Scripting Languages and System Languages: A Marriage Made in Heaven
For example, on UNIX systems many programmers program in C and C++, then glue modules together using higher-level shell programming (KornShell, C Shell, Bourne Shell, etc. Thus C is the system language and the shell scripts are the glue.

Another example: C and C++ programmers on UNIX often use Tcl (a scripting language) to do their GUI programming and glue together classes and libraries written in C++. C++ is the systems language and Tcl is the glue.

At other times C and C++ programmers will use Python as a control language - Python often ships with the UNIX system preinstalled. Python is easy to extend with a C. Again, C is the system programming language, Python is the glue.

The most prevalent example of an object-based scripting language is Visual Basic, which is often used to glue together COM components written in a variety of languages - C++, Delphi, and so on. Thus C++ is the systems language and Visual Basic is the glue.

Scripting Equals Increased Productivity
For more information on scripting languages and increased productivity check out the paper "Scripting: Higher Level Programming for the 21st Century" by John K. Ousterhout ( www.scriptics.com/people/john.ousterhout/scripting.html). The paper basically states what I have experienced: namely, a sharp increase in productivity by using a higher-level language. The paper states that a scripting language is five to 10 times more productive than a strongly typed language like Java.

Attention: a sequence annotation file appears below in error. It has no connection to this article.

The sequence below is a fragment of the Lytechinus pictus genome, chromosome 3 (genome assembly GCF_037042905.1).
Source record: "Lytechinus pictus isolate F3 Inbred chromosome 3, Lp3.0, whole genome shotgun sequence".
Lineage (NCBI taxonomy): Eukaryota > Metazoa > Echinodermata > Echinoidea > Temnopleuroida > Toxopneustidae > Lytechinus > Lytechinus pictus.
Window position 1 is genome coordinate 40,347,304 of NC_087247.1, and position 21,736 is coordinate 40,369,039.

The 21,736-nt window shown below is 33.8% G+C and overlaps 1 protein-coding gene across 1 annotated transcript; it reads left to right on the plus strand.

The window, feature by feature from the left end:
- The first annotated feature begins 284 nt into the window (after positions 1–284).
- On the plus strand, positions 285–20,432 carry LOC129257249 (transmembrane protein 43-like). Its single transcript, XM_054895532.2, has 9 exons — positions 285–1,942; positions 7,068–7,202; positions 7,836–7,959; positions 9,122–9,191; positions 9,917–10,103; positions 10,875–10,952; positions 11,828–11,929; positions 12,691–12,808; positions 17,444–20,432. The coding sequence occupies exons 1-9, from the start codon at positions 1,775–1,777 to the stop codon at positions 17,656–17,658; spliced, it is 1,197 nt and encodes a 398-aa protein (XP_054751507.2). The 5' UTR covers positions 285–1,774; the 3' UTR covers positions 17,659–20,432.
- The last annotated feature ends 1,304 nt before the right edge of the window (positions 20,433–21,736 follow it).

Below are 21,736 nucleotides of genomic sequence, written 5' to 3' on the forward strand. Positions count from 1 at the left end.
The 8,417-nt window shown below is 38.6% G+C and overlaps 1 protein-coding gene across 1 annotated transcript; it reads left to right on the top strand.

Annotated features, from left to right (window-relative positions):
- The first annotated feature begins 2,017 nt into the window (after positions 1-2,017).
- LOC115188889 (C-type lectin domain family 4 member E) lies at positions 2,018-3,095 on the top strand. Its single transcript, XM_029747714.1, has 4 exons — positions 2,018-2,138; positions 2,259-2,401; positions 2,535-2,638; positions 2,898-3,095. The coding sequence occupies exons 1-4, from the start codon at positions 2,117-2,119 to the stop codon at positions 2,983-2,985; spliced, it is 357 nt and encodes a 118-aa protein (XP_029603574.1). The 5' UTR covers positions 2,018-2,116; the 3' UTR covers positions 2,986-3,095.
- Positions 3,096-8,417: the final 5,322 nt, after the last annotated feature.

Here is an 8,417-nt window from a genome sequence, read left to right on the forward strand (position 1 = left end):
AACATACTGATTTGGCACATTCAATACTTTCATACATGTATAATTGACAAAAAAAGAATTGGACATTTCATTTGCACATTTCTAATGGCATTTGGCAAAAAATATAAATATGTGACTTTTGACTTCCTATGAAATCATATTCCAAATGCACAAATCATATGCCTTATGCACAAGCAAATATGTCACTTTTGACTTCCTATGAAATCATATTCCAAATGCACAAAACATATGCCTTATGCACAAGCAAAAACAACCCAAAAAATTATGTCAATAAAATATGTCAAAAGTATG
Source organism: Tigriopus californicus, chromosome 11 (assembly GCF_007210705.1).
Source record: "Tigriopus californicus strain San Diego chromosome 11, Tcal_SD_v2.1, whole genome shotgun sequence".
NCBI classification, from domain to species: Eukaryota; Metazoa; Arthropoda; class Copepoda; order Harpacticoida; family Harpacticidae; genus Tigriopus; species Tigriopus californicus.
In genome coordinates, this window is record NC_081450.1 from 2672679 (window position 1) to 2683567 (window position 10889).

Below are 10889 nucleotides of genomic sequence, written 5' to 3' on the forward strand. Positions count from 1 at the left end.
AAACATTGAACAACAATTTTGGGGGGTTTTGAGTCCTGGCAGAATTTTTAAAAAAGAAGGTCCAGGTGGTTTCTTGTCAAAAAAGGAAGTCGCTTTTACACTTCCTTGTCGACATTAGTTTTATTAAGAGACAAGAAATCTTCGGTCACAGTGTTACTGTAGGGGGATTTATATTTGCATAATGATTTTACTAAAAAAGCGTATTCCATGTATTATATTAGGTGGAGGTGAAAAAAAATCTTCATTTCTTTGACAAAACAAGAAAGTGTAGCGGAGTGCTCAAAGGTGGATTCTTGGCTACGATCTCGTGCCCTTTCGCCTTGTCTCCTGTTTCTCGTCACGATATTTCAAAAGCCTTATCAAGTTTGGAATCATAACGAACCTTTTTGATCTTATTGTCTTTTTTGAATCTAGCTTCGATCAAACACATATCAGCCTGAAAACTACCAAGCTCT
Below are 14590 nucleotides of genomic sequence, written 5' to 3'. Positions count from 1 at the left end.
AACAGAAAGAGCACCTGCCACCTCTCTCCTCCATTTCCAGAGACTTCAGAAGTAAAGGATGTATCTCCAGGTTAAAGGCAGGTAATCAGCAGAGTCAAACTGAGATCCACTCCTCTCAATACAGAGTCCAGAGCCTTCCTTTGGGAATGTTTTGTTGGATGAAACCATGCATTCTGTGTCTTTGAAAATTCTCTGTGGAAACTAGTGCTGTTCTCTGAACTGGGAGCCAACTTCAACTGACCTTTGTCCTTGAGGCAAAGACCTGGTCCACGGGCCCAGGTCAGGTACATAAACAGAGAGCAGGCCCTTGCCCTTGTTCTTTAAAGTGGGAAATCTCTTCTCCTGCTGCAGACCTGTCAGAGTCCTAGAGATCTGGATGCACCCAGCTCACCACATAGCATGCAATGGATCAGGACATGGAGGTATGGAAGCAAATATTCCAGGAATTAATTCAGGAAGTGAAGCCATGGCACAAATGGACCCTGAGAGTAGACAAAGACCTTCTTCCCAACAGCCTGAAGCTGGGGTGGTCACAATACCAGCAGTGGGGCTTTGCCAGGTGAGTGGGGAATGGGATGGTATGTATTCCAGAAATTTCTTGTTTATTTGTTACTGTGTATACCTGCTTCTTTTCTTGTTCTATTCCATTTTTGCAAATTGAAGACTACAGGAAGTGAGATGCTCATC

Scripting languages, however, don't replace a system language; they augment it. And five to 10 times more productive seems a little high to me. My personal experience has been two to three times as fast, depending on the application. Your results may vary.

Many developers are accustomed to higher-level languages like JavaScript and Visual Basic. Thus they may be more comfortable with them when migrating to the Java (i.e., the JVM). Often, especially for prototyping, a scripting language can be a more productive environment. In addition, Java programmers are hard to find; good Java programmers are nearly impossible to find. There's a lot more demand than supply.